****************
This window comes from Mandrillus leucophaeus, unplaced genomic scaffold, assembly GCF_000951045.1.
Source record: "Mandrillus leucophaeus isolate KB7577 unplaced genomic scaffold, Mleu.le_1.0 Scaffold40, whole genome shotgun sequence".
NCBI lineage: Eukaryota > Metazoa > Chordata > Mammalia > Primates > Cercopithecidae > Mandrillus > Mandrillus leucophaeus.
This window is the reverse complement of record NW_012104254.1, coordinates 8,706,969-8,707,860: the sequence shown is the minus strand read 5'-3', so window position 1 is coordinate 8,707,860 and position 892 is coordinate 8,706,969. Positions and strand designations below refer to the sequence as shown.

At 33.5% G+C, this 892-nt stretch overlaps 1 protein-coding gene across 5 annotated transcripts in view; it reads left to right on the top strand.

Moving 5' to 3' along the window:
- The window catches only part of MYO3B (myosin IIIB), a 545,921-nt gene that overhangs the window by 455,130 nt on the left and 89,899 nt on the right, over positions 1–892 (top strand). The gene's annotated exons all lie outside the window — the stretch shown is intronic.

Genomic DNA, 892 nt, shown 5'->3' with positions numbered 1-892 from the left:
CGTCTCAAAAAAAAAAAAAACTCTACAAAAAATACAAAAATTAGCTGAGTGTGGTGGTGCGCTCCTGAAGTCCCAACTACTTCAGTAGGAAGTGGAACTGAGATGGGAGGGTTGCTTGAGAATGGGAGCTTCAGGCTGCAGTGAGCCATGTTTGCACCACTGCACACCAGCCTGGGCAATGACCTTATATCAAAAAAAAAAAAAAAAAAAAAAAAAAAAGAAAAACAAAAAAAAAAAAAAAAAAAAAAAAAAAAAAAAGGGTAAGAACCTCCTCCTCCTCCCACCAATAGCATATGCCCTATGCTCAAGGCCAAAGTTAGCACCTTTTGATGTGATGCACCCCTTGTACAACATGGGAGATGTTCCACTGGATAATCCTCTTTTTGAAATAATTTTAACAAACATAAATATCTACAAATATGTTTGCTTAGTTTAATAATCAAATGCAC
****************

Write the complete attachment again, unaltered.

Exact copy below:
This window comes from Mandrillus leucophaeus, unplaced genomic scaffold, assembly GCF_000951045.1.
Source record: "Mandrillus leucophaeus isolate KB7577 unplaced genomic scaffold, Mleu.le_1.0 Scaffold40, whole genome shotgun sequence".
NCBI lineage: Eukaryota > Metazoa > Chordata > Mammalia > Primates > Cercopithecidae > Mandrillus > Mandrillus leucophaeus.
This window is the reverse complement of record NW_012104254.1, coordinates 8,706,969-8,707,860: the sequence shown is the minus strand read 5'-3', so window position 1 is coordinate 8,707,860 and position 892 is coordinate 8,706,969. Positions and strand designations below refer to the sequence as shown.

At 33.5% G+C, this 892-nt stretch overlaps 1 protein-coding gene across 5 annotated transcripts in view; it reads left to right on the top strand.

Moving 5' to 3' along the window:
- The window catches only part of MYO3B (myosin IIIB), a 545,921-nt gene that overhangs the window by 455,130 nt on the left and 89,899 nt on the right, over positions 1–892 (top strand). The gene's annotated exons all lie outside the window — the stretch shown is intronic.

Genomic DNA, 892 nt, shown 5'->3' with positions numbered 1-892 from the left:
CGTCTCAAAAAAAAAAAAAACTCTACAAAAAATACAAAAATTAGCTGAGTGTGGTGGTGCGCTCCTGAAGTCCCAACTACTTCAGTAGGAAGTGGAACTGAGATGGGAGGGTTGCTTGAGAATGGGAGCTTCAGGCTGCAGTGAGCCATGTTTGCACCACTGCACACCAGCCTGGGCAATGACCTTATATCAAAAAAAAAAAAAAAAAAAAAAAAAAAAGAAAAACAAAAAAAAAAAAAAAAAAAAAAAAAAAAAAAAGGGTAAGAACCTCCTCCTCCTCCCACCAATAGCATATGCCCTATGCTCAAGGCCAAAGTTAGCACCTTTTGATGTGATGCACCCCTTGTACAACATGGGAGATGTTCCACTGGATAATCCTCTTTTTGAAATAATTTTAACAAACATAAATATCTACAAATATGTTTGCTTAGTTTAATAATCAAATGCAC